S&P Global Ratings on Monday said that Reliance Industries Ltd’s sizable proceeds from asset monetisation over the past four months should significantly improve its credit quality.
“RIL’s deleveraging could exceed our expectations, given the extent and magnitude of its asset monetisation,” the rating agency said in a statement.
The asset monetisation was despite operations that are trending weaker than anticipated for the fiscal year ending March 31, 2021.
The oil-to-telecom conglomerate has amassed Rs 2.1 lakh crore in investment proceeds since Facebook announced its investment in its digital unit Jio Platforms Ltd (JPL) in April 2020.
The proceeds include Rs 1.52 lakh crore investments into JPL, a Rs 53,124 crore rights issuance, and Rs 7,600 crore from BP PLC for the fuel retail joint venture.
“The developments suggest that RIL’s adjusted debt could be less than Rs 1 lakh crore by the end of fiscal 2021. This is better than our base case, which already assumes a sharp decline in adjusted debt to Rs 1.7 lakh crore by fiscal 2023, from Rs 2.7 lakh crore in fiscal 2020,” it said.
As a result, S&P believes RIL’s credit quality will improve over the next two to three years, even if the company’s fiscal 2021 earnings are well below forecasts.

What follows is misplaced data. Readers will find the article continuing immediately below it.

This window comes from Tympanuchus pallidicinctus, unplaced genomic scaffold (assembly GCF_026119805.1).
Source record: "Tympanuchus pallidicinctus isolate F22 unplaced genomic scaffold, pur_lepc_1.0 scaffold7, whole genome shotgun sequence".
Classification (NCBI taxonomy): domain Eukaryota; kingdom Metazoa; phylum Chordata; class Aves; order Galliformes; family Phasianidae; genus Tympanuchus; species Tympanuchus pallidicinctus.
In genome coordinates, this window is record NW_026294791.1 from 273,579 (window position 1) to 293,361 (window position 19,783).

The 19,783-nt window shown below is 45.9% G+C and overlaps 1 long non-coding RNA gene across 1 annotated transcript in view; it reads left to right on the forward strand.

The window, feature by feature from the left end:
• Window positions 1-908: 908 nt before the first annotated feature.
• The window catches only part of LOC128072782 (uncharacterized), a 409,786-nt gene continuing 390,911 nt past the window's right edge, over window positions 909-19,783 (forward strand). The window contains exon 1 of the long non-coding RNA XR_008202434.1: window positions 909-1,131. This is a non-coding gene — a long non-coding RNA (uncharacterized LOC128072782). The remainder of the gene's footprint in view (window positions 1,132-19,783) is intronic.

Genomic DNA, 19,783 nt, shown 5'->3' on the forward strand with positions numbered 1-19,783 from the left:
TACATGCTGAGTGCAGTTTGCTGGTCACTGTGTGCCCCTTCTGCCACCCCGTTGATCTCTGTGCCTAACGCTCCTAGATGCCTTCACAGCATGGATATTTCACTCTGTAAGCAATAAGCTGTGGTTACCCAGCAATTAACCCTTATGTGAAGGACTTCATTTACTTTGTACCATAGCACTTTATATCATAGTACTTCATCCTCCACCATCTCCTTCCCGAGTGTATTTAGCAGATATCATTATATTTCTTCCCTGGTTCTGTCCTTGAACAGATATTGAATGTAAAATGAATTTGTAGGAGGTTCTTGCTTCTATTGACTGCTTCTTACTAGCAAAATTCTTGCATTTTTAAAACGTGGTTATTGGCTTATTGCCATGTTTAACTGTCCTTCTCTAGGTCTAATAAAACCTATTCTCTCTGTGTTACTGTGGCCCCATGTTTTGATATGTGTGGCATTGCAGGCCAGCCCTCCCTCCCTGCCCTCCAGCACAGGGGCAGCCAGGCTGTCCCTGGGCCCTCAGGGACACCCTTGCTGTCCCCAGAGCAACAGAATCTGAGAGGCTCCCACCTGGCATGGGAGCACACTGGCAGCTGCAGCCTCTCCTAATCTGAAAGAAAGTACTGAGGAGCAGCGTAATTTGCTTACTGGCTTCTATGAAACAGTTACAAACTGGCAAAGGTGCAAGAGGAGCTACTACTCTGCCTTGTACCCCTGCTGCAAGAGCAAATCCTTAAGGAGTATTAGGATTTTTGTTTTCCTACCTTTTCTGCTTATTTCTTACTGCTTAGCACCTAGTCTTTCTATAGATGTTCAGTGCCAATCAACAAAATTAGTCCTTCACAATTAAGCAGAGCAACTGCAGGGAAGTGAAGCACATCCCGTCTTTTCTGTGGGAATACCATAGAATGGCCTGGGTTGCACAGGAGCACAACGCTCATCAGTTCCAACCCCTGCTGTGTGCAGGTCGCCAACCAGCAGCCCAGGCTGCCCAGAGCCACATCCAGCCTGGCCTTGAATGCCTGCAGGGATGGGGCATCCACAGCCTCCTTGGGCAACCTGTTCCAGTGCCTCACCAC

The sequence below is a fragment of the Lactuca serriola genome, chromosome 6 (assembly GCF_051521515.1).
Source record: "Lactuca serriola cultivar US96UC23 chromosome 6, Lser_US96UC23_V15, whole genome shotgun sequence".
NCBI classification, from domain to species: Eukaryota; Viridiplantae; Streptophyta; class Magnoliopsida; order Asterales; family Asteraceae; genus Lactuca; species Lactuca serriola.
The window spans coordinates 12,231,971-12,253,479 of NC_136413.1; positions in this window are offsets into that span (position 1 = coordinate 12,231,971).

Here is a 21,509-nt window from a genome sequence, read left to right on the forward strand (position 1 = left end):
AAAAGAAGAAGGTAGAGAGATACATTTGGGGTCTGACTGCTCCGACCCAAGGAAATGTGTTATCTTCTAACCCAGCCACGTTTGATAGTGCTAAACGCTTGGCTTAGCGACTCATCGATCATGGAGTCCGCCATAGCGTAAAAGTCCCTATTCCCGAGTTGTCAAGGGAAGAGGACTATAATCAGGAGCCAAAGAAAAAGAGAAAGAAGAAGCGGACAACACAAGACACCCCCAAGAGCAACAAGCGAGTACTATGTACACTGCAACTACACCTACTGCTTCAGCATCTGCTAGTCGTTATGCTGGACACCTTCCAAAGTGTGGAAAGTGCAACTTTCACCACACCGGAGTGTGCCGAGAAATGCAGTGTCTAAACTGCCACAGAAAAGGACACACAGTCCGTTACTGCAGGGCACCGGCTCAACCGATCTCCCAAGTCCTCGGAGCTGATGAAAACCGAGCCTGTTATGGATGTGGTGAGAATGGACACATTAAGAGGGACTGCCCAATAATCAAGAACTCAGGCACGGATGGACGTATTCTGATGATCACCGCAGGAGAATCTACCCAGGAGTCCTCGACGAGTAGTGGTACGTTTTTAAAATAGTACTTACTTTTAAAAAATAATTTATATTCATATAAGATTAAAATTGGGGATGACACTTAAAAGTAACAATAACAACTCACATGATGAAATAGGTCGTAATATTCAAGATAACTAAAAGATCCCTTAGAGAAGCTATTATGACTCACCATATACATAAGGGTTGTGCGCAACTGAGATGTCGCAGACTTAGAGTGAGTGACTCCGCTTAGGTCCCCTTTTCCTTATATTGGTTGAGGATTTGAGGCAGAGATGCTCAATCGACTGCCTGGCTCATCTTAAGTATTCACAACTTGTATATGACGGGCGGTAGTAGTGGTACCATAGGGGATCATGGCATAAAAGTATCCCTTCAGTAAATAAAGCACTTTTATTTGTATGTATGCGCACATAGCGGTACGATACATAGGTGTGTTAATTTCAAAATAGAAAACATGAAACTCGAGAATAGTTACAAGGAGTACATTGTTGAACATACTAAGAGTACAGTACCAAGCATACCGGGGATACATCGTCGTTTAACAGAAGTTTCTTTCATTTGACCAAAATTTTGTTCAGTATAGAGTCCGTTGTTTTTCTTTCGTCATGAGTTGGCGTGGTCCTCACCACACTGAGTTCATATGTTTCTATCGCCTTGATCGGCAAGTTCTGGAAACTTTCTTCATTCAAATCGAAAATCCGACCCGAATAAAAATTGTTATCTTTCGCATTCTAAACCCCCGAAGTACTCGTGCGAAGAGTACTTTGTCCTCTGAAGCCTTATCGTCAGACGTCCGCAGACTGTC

“Our sensitivity analysis indicates that RIL’s debt-to-EBITDA ratio will be resilient to earnings volatility, implying material buffer for its current financials,” it said.
RIL’s first-quarter (April-June) earnings were resilient despite weaknesses shown by its peers.
Consolidated EBITDA fell 12 per cent year-on-year to Rs 21,600 crore as the COVID-19 pandemic and lockdowns, both globally and locally, weighed on the company’s oil refining and petrochemicals as well as retail businesses. The digital division was a bright spot, however.
“Although earnings recovery could be slow, we expect RIL’s fundamentals to remain supported by ongoing strength in the digital division and the gradual improvement in its energy segment. We continue to forecast resilient fiscal 2021 results, with EBITDA remaining flat year on year at about Rs 90,000 crore. In our view, RIL’s first-quarter results demonstrate the benefits of having diversified businesses during volatile times,” it said.
Stating that the possibility of sizable acquisitions was a risk to its underlying view on RIL, the rating agency said this was particularly so in the current environment where the company’s financial buffer could see substantial improvement.
“But we believe the management is committed to deleveraging, and the company will likely operate at lower leverage than prior to the deleveraging exercise,” it said.
Meanwhile, even if the company’s credit metrics strengthen further, the ratings would likely remain at ‘BBB+,’ given India’s transfer and convertibility assessment of ‘bbb+.’